Is Salmon Roe the New Retin A?
For anyone who has been paying the slightest attention to the inflammation theory of aging, Sapelo’s newest serum, Spring Tide, does not seem fishy at all. “In developing this product, we were looking for something that could give you the same anti-aging benefits as retinol, but without the irritation,” says Stephanie Duttenhaver, co-creator of the brand. The active ingredient— a Norwegian salmon roe extract that’s been proven in independent studies to boost collagen by 350% and elastin by 120%—is not exactly new (Restorasea has been using a slightly different patented complex derived from Norwegian salmon since 2012) but it’s gaining in popularity as more and more people seek gentler anti-aging solutions. According to recent studies, over 40% of women currently believe they have sensitive skin—a phenomenon many researchers attribute to overzealous use of aggressive cleansing and treatment products.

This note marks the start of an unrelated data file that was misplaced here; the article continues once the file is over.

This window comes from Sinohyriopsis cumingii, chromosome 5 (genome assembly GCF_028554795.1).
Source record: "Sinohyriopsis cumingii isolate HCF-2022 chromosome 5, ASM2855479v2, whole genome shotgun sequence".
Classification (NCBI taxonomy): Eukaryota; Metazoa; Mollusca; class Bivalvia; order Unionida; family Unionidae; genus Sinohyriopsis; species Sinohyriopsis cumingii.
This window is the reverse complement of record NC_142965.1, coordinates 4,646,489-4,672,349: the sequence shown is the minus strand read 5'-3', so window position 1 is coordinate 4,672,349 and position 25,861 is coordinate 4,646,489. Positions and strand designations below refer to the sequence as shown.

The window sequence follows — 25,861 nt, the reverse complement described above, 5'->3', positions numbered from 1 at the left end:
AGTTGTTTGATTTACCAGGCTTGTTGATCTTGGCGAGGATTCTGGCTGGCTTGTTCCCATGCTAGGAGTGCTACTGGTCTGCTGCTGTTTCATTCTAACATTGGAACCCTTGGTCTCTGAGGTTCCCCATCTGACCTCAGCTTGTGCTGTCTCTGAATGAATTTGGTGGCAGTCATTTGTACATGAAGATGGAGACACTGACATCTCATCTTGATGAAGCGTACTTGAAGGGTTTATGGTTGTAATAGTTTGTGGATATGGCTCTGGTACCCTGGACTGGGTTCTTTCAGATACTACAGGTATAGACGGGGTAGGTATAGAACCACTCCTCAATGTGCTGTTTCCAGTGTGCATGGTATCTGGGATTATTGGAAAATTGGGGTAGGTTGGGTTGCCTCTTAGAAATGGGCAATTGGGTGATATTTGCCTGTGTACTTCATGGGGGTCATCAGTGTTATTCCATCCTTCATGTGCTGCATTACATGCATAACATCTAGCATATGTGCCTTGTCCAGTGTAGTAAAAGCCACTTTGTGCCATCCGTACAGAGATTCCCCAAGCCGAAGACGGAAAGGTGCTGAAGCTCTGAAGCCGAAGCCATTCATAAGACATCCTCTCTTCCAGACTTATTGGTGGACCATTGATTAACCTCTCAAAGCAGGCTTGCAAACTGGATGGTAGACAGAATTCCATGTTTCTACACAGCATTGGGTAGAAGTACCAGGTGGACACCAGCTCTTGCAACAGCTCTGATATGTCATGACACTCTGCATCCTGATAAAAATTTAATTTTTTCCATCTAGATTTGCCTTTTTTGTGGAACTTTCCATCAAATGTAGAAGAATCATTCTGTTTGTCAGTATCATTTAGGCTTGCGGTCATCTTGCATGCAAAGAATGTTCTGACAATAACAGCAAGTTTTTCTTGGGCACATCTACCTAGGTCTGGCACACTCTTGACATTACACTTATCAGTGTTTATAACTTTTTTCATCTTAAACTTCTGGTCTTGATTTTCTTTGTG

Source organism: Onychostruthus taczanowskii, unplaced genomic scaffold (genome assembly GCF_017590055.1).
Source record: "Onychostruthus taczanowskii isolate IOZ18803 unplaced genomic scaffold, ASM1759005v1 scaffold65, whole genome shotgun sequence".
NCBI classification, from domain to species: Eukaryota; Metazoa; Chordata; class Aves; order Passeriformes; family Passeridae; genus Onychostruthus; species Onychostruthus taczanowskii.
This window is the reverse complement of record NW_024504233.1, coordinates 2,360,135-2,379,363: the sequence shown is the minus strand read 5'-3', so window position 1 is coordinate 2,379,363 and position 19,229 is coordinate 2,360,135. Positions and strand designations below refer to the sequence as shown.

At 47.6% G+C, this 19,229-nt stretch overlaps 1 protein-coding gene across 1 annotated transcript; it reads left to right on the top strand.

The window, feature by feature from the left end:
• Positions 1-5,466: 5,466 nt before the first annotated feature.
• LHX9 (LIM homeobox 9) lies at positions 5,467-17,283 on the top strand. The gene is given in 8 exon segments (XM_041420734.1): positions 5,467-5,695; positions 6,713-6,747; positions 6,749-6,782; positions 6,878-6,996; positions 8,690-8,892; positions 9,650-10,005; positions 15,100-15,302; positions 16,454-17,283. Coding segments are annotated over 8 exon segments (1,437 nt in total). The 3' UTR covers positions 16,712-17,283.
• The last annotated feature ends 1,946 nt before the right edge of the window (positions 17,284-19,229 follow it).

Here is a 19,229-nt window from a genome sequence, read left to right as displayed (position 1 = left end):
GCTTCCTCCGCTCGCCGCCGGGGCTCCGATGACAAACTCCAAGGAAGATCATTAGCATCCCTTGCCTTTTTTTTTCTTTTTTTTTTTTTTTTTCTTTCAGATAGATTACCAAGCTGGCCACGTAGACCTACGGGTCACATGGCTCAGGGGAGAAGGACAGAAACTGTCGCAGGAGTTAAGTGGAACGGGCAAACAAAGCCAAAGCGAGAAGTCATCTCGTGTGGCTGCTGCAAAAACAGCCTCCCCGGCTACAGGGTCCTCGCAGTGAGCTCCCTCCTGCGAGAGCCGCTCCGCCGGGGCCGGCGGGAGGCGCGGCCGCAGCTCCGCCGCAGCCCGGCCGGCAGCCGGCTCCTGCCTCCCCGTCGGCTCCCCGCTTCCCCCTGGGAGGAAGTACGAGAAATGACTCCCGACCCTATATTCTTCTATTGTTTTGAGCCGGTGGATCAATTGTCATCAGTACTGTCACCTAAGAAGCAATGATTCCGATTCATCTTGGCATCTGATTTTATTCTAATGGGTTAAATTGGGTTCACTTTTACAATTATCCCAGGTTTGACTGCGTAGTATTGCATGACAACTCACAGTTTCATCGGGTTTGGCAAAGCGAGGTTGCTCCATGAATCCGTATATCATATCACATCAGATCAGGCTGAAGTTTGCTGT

So how exactly does salmon roe work? The eggs are rich in proteins, vitamins and minerals, as well as free amino acids and skin-softening lipids. It’s theorized these ingredients work synergistically to reduce inflammation and prevent the oxidative damage that we all encounter everyday as a normal part of the aging process.
The Proof (because I’m a science nerd and I don’t want you to waste your money)
In a double-blinded, randomized clinical trial involving 66 women that was published in the International Journal of Cosmetic Science, the efficacy of the salmon egg extract was evaluated at concentrations of 1% and 5% as compared to a placebo. The results? “Skin treated with the salmon egg extract significantly improved in all parameters, including wrinkles, pigmentation, redness, brightness.”
Sapelo Spring Tide Serum ($195), which contains 5% salmon rose extract, will be available in May on sapeloskincare.com